"This tournament's always tough," a tearful Andy Murray said, tears beginning to flow freely, only moments after losing the Wimbledon final yesterday to Roger Federer. It was the start of a gracious and surprisingly open-hearted tribute to his opponent, which, if nothing else, did for the legend of the dour, unsmiling Scot.
It was as if we had to wait for his defeat to be finally allowed a glimpse into Murray's heart, and his display of emotional candour soothed at least some of the pain still coursing through a Centre Court crowd packed with Murray supporters, many of whom had obviously been hoping against hope right up to the end that he could turn things round. Of course the odds had always been stacked against his beating the player widely regarded as the greatest in tennis history, and amid the heartbreak home tennis fans must feel at this outcome, there is room surely for an acknowledgment of Federer's supreme grace and brilliance.
There was a sense in which, if Murray had to lose, at least it would be to a player held in universal affection and admiration. Indeed, it was striking how much support Federer commanded among the crowd.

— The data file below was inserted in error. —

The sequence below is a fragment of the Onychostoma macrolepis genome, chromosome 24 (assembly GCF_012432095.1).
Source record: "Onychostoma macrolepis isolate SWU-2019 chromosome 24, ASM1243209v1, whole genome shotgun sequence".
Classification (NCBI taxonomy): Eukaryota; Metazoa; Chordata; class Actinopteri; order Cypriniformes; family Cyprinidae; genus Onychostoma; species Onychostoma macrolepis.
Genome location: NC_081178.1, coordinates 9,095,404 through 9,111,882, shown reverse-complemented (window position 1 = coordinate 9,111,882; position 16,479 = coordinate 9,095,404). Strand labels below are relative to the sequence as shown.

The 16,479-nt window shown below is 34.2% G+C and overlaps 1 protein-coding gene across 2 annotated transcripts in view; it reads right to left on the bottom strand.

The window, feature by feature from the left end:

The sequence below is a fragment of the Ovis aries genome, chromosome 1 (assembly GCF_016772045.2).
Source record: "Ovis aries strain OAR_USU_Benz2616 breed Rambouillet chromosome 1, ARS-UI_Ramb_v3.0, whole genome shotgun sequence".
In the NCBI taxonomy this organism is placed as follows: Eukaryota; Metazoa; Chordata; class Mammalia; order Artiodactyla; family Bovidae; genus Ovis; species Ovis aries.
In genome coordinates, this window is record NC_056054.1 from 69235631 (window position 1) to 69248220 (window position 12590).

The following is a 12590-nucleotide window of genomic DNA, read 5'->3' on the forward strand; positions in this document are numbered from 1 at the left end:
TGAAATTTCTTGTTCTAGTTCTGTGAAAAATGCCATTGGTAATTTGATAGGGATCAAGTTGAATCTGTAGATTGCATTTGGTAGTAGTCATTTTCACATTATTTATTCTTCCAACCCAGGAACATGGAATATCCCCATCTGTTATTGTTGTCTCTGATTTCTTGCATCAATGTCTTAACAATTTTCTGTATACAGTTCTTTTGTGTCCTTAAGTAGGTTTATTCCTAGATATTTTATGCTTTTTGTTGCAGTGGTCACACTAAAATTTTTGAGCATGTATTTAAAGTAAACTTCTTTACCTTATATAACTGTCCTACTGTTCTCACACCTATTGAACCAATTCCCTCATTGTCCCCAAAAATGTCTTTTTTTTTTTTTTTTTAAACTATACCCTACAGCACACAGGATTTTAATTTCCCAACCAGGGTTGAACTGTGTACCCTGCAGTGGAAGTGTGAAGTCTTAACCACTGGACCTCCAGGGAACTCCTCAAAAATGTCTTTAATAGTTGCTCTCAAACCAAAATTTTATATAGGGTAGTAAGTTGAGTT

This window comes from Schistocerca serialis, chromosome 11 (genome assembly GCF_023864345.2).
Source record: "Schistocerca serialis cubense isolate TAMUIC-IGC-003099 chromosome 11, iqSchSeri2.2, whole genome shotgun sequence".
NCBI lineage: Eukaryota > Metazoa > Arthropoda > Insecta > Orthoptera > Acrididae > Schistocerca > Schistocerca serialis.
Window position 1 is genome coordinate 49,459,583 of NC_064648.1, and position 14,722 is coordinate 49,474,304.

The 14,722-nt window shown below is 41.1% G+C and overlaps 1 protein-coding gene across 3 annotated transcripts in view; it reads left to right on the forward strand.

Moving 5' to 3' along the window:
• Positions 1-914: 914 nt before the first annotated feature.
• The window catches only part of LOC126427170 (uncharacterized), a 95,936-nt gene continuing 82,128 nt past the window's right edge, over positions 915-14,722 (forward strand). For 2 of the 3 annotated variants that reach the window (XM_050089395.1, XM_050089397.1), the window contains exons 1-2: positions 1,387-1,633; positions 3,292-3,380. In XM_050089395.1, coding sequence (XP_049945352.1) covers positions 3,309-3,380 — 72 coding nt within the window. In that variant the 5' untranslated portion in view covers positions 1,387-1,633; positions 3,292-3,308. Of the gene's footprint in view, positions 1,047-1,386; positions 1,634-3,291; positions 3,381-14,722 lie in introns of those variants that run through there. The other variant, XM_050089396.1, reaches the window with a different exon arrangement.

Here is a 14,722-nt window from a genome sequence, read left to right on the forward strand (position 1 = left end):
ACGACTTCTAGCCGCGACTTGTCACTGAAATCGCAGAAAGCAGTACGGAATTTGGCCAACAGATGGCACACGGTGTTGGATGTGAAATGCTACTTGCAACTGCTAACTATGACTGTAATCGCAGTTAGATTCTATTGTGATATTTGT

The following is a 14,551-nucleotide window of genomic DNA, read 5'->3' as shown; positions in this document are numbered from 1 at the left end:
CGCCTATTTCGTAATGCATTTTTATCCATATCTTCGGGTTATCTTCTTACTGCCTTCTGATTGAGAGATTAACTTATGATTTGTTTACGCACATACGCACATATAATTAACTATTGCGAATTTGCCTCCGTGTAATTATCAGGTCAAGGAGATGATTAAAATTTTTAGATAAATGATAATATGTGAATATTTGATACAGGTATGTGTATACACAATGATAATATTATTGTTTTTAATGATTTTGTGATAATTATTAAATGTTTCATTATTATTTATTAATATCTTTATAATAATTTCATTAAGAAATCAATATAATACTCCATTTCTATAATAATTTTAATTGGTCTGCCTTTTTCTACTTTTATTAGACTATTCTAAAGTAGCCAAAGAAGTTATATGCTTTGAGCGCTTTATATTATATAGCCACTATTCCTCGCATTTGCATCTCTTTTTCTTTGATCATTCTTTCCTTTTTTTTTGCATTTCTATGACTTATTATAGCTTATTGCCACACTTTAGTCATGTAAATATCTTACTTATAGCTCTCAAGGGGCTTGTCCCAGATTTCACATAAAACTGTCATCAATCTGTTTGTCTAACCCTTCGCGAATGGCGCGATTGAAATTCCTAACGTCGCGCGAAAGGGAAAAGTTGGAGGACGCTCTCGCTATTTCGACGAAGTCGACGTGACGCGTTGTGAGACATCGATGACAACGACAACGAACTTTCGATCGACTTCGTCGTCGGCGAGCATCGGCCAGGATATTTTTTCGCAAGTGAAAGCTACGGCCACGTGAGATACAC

So there was no disgrace in defeat, and no talk of "bottling" or of "failure" on Murray's part should be countenanced. He was outstanding throughout the tournament, a credit to his country, and provided many moments to savour. Now that it's all over, and the thumb-sucking begins, the hunt will resume for some wider explanation as to why-oh-why no Briton has won Wimbledon since Fred Perry in 1936. For all that Murray has flown the flag for British tennis, and before him Tim Henman, it remains a sport in which we lack strength in depth. The Lawn Tennis Association's riches have long provided an opportunity to spread tennis beyond its traditional constituency but a breakthrough remains stubbornly out of reach.
Murray, like Henman before him, is not a product of the LTA system, but maybe – just maybe – the huge impact he has made this year will translate into future success for the next generation. We should think of Murray in terms of achievement, not disappointment.